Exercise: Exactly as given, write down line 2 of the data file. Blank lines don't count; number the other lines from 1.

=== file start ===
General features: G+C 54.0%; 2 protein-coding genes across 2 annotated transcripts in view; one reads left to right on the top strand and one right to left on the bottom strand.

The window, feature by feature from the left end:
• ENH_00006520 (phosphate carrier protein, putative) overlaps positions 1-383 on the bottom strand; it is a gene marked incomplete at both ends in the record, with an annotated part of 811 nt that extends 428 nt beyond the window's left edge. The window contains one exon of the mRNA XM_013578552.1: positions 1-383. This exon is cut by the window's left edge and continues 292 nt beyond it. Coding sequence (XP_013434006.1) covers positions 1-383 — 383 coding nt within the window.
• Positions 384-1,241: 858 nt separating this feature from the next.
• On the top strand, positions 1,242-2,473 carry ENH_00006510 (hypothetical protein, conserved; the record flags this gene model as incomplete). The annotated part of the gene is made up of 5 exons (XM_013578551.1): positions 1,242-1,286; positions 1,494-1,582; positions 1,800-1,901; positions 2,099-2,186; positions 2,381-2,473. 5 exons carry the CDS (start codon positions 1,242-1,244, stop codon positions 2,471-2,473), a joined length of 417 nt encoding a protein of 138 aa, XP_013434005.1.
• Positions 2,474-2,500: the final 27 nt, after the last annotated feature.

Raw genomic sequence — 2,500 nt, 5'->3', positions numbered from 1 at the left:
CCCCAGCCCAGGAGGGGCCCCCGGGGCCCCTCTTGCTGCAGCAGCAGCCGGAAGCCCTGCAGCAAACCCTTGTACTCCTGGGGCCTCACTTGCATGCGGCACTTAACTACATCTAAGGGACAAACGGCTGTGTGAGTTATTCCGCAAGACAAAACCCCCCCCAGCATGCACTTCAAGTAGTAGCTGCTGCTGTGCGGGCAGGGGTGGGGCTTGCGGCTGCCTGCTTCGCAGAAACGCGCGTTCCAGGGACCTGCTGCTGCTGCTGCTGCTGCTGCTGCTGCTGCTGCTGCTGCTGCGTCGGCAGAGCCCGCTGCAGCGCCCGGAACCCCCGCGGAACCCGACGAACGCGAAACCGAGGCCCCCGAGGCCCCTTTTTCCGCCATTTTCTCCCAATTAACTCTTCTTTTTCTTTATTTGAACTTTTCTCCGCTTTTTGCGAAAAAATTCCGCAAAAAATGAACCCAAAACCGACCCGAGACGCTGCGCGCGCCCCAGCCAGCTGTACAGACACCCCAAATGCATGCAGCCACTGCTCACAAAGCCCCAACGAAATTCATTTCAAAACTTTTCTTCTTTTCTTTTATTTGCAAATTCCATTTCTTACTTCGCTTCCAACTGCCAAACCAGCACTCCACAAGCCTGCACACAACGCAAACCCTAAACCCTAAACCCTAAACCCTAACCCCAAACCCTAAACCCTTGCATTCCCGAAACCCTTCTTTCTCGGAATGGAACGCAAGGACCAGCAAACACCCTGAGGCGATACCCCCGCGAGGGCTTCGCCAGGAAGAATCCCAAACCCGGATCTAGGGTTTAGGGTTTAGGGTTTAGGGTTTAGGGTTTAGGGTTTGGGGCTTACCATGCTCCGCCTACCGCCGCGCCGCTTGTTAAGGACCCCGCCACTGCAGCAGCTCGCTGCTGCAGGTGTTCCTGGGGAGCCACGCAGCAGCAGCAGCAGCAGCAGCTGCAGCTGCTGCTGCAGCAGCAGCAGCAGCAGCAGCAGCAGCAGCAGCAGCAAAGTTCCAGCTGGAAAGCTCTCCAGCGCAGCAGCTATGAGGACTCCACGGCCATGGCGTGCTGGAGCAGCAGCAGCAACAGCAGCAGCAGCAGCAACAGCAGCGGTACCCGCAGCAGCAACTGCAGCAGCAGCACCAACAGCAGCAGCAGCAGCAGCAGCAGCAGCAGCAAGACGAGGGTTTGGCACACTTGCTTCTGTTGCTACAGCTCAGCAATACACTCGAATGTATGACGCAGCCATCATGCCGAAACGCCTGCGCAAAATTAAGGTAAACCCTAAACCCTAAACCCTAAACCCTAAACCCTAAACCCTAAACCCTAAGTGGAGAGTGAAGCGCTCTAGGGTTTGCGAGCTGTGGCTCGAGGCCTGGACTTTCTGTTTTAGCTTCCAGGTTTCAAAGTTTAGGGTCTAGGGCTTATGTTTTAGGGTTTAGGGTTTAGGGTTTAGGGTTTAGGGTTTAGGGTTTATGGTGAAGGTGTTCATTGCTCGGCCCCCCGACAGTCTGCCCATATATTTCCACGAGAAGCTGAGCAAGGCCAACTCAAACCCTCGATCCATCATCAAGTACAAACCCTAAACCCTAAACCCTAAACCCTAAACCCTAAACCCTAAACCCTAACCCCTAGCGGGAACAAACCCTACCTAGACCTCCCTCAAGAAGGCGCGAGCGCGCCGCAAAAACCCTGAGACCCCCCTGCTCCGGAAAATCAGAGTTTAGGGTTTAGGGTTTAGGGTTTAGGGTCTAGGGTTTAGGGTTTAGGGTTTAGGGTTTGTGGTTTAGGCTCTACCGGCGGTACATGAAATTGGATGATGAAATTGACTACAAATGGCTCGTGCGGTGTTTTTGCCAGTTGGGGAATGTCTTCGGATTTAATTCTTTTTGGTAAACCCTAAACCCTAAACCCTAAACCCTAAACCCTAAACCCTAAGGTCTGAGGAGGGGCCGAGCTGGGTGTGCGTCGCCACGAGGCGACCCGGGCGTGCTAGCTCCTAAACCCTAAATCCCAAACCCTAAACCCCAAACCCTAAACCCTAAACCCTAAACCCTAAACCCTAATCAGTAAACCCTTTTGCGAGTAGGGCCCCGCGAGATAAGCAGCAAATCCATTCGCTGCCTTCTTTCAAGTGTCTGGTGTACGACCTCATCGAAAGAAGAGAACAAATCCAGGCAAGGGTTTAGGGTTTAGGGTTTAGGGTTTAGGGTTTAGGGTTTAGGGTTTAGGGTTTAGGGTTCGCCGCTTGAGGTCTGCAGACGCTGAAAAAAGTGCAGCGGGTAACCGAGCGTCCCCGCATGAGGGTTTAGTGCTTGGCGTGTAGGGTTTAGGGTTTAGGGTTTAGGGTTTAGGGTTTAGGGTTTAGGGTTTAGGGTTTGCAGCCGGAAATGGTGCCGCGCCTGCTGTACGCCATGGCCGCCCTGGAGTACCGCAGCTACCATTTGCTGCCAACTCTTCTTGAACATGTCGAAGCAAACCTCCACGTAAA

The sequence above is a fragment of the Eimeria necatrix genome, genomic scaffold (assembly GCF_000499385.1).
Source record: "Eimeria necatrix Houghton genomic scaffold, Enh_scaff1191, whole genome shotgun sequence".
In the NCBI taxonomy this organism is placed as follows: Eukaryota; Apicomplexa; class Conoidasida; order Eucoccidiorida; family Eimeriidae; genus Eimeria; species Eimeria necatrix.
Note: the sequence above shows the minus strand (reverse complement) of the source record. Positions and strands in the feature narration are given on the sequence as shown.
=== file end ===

The window, feature by feature from the left end: